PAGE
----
Somewhere in his writings on the priesthood, St John Chrysostom makes an interesting observation. Speaking about how priests should behave around women the saint says that “more priests have fallen through compassion than lust.”
To contemporary ears it sounds odd to find fault with compassion or even that compassion might in someway be a source of error. In part this is because we have, as Peter Kreeft has pointed out, become in recent years better at the “soft” virtues (forgiveness and compassion to name but two) then the “hard” virtues (for example, justice and obedience). Added to this is I think the more general struggle of fallen humanity to advance some virtues at the expense of others. If in an earlier age, to return momentarily to Kreeft, we were better at justice it was (I suspect) because we neglected compassion, forgiveness and mercy.
In any event all of this came to mind when I read recently a comment how antinomianism has taken hold off American Christianity in general and Orthodox Christianity in particular. To be sure, the Apostle Paul reminds us that we are “free from the law.” For example he tells the Galatians, “But before faith came, we were kept under guard by the law, kept for the faith which would afterward be revealed. Therefore the law was our tutor to bring us to Christ, that we might be justified by faith. But after faith has come, we are no longer under a tutor.” (3:23-25, NKJV)
But our freedom for Paul is not license; not freedom from the moral law but from compulsion. And so as the moral theologian Germain Grisez argues what we have in Christ is a freedom for virtuous living. Writing in Living a Christian Life Grisez summarizes Paul’s teaching and argues that
Far from limiting freedom, faith in Jesus makes his disciples free (see Jn 8.31-36). With faith, individuals can escape from slavery to sin and to death’s terror, and men and women together can escape mutual exploitation and enter into authentic, faithful communion. No longer living in conflict with reality and true fulfillment, Christians, if they are faithful, enjoy the freedom of the children of God (see Rom 8.21).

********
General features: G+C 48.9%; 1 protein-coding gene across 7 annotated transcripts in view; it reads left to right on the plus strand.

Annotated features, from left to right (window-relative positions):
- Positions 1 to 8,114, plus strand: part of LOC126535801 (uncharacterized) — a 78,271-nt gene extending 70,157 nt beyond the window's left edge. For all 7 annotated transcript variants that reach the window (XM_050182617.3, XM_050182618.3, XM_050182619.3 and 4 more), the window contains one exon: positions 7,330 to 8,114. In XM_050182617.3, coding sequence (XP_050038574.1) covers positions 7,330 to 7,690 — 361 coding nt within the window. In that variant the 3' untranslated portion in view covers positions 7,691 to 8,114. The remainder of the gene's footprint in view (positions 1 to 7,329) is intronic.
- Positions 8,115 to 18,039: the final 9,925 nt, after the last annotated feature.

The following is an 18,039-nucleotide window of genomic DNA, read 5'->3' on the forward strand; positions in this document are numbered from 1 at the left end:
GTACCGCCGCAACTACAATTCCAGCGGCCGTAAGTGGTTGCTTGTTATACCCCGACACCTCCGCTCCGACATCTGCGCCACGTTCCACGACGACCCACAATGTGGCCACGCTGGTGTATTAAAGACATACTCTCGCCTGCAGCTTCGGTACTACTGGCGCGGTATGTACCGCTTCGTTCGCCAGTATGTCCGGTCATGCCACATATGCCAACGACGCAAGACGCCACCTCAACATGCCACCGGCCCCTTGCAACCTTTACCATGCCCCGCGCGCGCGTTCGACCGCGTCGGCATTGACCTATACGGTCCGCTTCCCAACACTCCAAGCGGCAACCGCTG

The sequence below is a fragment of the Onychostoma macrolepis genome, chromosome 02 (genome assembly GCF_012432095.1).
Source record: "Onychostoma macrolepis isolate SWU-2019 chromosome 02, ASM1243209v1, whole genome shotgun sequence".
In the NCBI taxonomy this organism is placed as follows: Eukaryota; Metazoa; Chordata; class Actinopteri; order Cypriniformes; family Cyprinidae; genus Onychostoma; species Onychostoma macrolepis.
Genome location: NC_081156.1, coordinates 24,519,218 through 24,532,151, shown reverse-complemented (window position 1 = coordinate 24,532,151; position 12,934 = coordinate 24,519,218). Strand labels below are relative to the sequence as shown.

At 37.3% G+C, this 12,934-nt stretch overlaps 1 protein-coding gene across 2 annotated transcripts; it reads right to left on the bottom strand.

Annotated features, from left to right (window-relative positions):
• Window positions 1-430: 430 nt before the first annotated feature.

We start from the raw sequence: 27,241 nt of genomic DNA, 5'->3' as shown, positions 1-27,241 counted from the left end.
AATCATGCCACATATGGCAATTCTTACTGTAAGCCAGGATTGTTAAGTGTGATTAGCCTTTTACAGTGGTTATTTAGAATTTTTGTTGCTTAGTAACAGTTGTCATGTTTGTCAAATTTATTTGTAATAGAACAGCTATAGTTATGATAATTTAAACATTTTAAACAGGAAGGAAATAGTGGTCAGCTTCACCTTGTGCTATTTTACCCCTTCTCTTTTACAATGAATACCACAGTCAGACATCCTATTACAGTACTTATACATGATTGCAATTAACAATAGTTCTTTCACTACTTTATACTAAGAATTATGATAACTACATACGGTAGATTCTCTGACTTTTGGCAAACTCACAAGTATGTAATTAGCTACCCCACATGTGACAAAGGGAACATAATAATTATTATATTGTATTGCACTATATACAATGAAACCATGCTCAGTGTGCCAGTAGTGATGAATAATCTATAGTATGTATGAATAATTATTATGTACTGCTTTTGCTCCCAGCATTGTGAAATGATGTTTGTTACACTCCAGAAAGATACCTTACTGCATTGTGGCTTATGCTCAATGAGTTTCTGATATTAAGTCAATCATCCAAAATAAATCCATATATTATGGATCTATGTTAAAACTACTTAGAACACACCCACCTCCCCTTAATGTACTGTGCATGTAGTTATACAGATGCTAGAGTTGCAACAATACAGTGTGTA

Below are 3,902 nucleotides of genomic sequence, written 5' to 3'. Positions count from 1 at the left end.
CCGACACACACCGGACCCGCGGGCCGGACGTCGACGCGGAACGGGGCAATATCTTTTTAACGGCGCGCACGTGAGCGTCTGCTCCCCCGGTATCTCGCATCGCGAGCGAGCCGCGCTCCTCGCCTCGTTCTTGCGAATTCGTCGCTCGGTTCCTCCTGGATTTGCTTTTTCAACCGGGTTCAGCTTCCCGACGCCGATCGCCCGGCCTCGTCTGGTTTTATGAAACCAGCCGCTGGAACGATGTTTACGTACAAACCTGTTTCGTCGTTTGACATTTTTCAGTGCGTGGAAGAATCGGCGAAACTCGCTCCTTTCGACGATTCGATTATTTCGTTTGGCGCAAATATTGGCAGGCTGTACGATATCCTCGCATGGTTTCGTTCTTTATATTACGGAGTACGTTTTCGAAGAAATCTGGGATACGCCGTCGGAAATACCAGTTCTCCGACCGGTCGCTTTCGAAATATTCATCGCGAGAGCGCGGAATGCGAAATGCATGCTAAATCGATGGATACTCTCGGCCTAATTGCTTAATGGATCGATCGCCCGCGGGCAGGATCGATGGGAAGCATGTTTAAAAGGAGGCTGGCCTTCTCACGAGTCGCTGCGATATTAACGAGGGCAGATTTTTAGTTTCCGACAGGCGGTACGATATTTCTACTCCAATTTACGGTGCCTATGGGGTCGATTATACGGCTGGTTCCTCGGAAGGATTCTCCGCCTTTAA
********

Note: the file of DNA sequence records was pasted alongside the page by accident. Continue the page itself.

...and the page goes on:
Chrysostom’s comment about compassion is, I think, a reminder that there is more than one way that we can slip back into the slavery to sin from which we have only recently escaped. If at one time American Christianity found itself tempted by justice (for example) today we are tempted by the very softer virtues that we celebrate. Odd though it may sound mercy, compassion, and forgiveness are now often the cause of our fall and this is because we have come to see these virtues as somehow detached from, and even opposed to, the cardinal virtues of prudence, justice, temperance and courage.
Tomorrow I would like to look with you at what I’m calling the human foundations of antinomianism. What, I hope to show, the anthropology that underlies this false vision of the human person? Until then, and as always, your comments, questions and criticisms are not only welcome they are actively sought.